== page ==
September has been an eventful month for the big guns of the South African publishing industry. The main news was the announcement of the merger between Random House SA and Struik Publishing, the case for which had been sitting with the Competition Commission since April.
The new company – called Random House Struik – is 50.1% owned by New Holland Publishing SA, with the balance held by the Random House Group in London. New Holland Publishing SA is fully owned by South African media group Avusa. Prior to the merger, Avusa had held 24% in Random House SA.
The new company aims to publish more than 1000 titles a year – that’s about 83 titles a month to be pumped into the market. About half of the books produced will be local titles, mainly nonfiction from the Struik, Oshun and Zebra Press imprints. Random House SA’s imprint Umuzi will continue to publish fiction and nonfiction, and though the Random House Group’s international network, local writers would be able to enjoy wider exposure.
The Random House Group will supply the balance of the output by providing Random House Struik with titles by internationally renowned authors such as Toni Morrison, Philip Roth, Salman Rushdie, Dan Brown and Bill Bryson.
In a podcast with Sunday Times books editor Tymon Smith, the newly merged company’s managing director, Stephen Johnson, highlighted that the various local imprints would be retained and that the distinct sales teams for the imprints would also be kept in place. If anything, he felt that autonomy of the imprints should be promoted more than ever before. There was also no aim to change the editorial policies of the units.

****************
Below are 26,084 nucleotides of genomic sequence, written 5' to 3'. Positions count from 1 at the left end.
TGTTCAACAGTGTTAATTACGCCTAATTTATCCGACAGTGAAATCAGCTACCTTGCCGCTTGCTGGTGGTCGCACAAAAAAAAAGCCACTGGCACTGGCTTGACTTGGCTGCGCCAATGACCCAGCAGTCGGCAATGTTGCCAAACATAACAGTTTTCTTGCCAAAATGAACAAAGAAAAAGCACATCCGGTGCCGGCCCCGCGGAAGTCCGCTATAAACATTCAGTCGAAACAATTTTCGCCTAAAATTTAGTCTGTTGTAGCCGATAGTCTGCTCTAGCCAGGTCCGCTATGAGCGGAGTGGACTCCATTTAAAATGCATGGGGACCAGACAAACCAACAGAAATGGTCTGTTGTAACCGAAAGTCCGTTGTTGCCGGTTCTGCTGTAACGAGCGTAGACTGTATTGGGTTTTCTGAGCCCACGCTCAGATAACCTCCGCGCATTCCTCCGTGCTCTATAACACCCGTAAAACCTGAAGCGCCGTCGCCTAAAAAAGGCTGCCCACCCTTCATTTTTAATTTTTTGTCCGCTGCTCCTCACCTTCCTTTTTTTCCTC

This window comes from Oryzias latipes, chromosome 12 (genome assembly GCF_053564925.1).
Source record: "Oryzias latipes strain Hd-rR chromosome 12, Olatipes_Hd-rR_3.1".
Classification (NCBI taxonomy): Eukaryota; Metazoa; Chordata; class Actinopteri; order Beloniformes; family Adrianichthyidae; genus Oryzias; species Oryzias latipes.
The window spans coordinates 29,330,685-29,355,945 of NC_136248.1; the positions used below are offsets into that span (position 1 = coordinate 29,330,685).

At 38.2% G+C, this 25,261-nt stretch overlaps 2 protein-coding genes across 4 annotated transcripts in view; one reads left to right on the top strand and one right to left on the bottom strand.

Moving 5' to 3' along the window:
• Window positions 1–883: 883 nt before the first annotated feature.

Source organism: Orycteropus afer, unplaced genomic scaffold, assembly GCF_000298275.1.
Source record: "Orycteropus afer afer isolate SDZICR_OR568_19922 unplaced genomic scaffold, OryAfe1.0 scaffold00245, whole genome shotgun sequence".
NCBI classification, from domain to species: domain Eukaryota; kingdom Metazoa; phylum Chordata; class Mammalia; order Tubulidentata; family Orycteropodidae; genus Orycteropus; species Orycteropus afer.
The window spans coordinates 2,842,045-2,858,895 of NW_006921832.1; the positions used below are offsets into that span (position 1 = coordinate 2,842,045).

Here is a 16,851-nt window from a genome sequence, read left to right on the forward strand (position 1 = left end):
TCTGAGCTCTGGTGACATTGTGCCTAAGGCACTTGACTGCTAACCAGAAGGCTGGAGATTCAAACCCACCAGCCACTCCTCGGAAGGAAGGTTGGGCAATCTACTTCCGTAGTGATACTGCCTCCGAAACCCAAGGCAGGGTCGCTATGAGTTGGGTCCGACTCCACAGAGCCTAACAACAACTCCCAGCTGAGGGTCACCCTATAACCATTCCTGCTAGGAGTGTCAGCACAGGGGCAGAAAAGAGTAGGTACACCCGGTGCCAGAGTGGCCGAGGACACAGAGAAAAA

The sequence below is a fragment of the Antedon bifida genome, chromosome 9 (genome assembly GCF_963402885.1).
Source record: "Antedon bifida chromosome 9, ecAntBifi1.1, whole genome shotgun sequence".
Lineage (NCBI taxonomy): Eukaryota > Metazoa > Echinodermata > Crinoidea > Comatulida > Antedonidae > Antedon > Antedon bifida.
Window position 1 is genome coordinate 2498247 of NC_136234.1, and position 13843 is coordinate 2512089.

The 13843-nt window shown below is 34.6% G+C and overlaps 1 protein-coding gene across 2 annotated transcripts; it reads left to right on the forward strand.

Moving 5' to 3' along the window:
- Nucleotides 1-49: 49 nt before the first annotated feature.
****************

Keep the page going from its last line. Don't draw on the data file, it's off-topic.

In the interview, Johnson also said that the merger would allow the combined entities to look deeper into the issue of digital publishing, especially publishing via mobile phones. He went further to say that the company would be looking into distribution overall, examining innovative ways in which to reach audiences. While in no way wishing to downplay the role of retailers – who are, as he pointed out, the ones who provide a publisher’s bread and butter – he felt that the traditional retail booksellers’ model in South Africa had “a sense of the moribund”.
I contacted Johnson to ask if he could elaborate on what he had in mind and whether he was looking towards a greater shift to online selling rather than through physical retailers. He replied that while there was no clear strategy in place at the moment, digital platforms would certainly be examined and that the company would soon be aggressively looking at new possibilities of distribution – in a nutshell, how the company would be able to make its books more widely available to readers.
This is exciting stuff, and it will be interesting to see what develops. However, another industry player says that he is sceptical of such ideas, since within the South African market it is unlikely that – in the short term, at least – publishers will be able to wean hoards of book readers away from the traditional bricks-and-mortar bookstore.
Another interesting piece of news in September was that The Mandela Rhodes Foundation had purchased a 25.1% stake in Oxford University Press SA, thus cementing a black economic empowerment deal with one of the top publishing houses in the country. The foundation says that it will use its dividends to fund scholarships at Oxford University and hopes to support 100 scholars a year by 2012.
It makes you wonder whether there will be soon be any more empowerment deals for the industry.
(First published in The Bookseller, September 2008)